(Critical Survey of Contemporary Fiction)

A priest approaches an elderly couple praying in church and finds bullet holes in their skulls. A jogger killed along the river has a bullet hole above his brow. A strangled prostitute is discovered draped over a cemetery stone angel.

Grace MacBride, head of a software company in Minneapolis, sees the news photograph of the cemetery murder and recognizes its similarity to a picture in the game her company, Monkeewrench, is developing. The Serial Killer Detective game is still in its testing phase, but Monkeewrench put a test version with the first seven murder scenes on its website to track the strategies of the players. Who, of the 587 registered users and the members of Monkeewrench, is duplicating the murders in real life? MacBride calls the Minneapolis homicide department and brings Detective Magozzi into the loop.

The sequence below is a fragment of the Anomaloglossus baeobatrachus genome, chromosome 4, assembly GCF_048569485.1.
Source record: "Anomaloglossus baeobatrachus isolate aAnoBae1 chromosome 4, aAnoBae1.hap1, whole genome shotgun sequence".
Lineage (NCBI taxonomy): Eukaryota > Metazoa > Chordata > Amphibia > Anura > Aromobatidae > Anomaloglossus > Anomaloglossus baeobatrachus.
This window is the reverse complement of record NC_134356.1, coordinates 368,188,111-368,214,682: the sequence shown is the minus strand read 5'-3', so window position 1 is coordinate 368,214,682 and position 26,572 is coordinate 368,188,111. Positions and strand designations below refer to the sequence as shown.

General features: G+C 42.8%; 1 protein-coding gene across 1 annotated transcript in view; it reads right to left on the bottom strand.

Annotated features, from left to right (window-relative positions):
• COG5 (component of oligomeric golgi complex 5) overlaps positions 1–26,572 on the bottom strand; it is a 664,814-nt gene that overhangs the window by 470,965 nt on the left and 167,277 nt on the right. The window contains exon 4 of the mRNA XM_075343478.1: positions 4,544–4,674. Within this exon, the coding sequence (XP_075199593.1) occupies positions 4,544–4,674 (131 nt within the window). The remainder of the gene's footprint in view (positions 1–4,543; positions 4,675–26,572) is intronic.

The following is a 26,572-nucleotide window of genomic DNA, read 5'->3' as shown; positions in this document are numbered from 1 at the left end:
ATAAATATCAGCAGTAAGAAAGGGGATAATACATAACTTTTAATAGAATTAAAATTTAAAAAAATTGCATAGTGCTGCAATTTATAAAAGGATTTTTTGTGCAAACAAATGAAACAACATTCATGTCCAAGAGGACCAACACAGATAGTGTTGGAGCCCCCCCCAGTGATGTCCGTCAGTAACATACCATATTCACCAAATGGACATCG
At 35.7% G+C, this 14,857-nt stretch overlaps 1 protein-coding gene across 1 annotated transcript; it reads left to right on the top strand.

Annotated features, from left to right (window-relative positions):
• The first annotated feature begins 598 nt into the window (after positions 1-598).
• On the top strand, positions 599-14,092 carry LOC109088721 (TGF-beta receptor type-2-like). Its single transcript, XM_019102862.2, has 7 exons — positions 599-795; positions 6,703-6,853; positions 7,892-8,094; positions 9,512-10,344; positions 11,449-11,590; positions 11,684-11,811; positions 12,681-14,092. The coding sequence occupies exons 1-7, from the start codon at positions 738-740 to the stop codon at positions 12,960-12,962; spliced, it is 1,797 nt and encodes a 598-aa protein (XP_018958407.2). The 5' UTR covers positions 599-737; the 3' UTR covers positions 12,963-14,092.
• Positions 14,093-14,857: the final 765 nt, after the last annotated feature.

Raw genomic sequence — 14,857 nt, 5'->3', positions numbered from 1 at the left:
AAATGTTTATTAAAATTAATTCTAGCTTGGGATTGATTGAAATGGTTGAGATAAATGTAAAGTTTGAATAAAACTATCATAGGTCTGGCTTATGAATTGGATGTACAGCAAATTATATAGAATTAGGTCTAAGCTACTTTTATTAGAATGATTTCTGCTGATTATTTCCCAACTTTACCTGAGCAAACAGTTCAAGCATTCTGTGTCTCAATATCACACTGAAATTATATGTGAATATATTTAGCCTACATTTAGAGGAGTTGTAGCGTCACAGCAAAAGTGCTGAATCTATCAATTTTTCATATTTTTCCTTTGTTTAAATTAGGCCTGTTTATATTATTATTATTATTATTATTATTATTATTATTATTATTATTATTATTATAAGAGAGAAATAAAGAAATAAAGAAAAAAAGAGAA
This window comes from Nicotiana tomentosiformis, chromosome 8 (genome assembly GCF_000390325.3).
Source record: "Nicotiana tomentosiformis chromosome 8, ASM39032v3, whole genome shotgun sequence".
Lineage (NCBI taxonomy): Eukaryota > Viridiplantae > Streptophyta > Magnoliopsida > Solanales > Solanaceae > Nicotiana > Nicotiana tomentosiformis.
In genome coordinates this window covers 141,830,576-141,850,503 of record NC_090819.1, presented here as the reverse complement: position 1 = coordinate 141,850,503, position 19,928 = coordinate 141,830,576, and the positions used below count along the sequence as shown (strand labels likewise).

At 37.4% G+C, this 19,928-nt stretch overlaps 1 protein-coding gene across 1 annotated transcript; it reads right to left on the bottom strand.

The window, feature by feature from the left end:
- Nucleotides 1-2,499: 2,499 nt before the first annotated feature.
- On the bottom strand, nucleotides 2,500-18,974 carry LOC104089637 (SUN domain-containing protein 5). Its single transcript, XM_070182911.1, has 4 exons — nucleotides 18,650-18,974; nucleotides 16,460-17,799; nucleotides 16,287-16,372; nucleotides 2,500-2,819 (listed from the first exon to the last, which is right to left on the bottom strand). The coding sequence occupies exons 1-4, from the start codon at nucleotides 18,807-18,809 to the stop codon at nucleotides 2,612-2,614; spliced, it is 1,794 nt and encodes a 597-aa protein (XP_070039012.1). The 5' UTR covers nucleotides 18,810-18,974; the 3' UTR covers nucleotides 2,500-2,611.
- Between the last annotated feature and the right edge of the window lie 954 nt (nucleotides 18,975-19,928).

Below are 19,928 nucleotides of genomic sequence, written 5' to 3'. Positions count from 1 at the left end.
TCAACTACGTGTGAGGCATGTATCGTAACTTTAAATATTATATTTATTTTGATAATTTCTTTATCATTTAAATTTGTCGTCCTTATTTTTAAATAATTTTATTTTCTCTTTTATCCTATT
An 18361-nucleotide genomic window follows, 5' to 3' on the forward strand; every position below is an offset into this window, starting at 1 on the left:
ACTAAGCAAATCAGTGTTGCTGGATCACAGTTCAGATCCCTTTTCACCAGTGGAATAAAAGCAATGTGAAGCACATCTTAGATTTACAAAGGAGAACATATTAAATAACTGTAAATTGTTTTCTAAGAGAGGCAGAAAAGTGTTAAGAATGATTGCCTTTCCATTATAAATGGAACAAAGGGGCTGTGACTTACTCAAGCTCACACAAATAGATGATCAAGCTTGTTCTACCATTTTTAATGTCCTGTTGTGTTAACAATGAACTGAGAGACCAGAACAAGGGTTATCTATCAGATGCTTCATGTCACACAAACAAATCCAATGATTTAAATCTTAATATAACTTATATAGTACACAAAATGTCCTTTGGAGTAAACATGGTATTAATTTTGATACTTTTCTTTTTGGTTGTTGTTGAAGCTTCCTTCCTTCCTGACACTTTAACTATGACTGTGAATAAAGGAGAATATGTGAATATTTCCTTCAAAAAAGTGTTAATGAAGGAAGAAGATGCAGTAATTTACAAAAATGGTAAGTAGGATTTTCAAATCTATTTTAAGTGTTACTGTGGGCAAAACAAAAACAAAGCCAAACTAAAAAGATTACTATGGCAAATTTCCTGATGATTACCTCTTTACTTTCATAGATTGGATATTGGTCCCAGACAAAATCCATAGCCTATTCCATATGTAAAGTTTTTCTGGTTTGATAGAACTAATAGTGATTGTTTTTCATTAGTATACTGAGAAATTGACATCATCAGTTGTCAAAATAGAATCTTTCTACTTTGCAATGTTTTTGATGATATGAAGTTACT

Magozzi notes what an oddball bunch makes up Monkeewrench. They have hidden their histories as though they are in the witness protection program. The FBI shows undue interest in the fingerprints that Magozzi knows come from Grace MacBride, but Magozzi is sure she is not the serial killer. She and her cohorts are armed, living in fortresses, afraid of something or someone. While the Minneapolis police organize to prevent the murders that copycat the game, Magozzi tries to get to the bottom of the mystery of Monkeewrench.

This remarkable first thriller from P. J. Tracy, combining humor, good-heartedness, and breathtaking suspense, raises the bar to which other writers must aspire.